For over 25 years, I have taught Computer Architecture, Operating Systems, Computer Networking, Mobile Application Development, Storage Systems, Programming Autonomous Systems, Programming in the Linux kernel, and Introduction to Co-evolving Hybrid Intelligence.
My approach to education has always been to put the practical problem or challenge to be solved before the theoretical study, enabling students to develop creative, critical, and engineering thinking -- we (I and my colleagues) call this Сhaordic learning.
The general idea is the following. Software engineering is an interactive, collaborative and creative activity that cannot be entirely planned. Inspection and adaption are required to cope with changes during the development process. Software engineering education requires practical application of knowledge, but it is challenging and time consuming for instructors to evaluate the creation of innovative solutions to problems.
Current higher education practices lead to a multitude of rules, guidelines and order. Instructors see deviations of students as failures and limit the creative thinking processes of students. The chaordic learning is a self-organizing, adaptive and nonlinear learning approach, to stimulate the creative thinking of students. In this approach Instructors provide structure and guidance, but also integrate freedom for self-organization and self-guided learning and embrace innovation and creativity. Deviations are seen as opportunities and failures as possibilities for students to learn and improve.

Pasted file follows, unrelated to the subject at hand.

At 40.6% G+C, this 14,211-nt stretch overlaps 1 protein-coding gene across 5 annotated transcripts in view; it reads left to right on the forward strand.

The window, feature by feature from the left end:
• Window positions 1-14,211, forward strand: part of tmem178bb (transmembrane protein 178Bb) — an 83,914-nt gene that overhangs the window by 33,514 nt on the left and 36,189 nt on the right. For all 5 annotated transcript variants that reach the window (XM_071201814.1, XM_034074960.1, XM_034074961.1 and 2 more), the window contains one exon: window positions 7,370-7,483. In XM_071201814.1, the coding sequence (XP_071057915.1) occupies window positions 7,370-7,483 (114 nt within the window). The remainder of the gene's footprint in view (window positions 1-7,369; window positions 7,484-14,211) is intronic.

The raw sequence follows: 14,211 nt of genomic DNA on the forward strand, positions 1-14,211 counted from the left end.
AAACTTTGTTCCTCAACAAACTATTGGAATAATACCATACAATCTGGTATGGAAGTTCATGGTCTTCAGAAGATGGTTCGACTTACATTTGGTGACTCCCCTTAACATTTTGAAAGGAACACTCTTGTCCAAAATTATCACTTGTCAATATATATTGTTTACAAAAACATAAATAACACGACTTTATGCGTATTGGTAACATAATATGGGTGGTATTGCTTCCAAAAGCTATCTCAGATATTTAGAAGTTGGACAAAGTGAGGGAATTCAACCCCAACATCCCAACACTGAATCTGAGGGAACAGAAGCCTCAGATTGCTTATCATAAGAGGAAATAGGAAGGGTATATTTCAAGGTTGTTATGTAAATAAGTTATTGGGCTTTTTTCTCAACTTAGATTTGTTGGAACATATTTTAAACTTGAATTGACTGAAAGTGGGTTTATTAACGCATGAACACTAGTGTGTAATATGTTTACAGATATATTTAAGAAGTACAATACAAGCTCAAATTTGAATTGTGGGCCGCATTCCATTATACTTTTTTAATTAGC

We introduced chaordic learning into many university courses and international schools and describe the chaordic process of these courses as case studies. Students in these courses report about an increased intrinsic motivation, a higher level of self-organization and more room for creativity leading to an improved learning experience and more fun.
Over the years, I have organized many STEM schools around the world. The most famous of these schools is the international Joint Advanced Student School (JASS), which annually brings together undergraduate and graduate students from different countries for a two-week intensive devoted to the development and research of breakthrough technologies.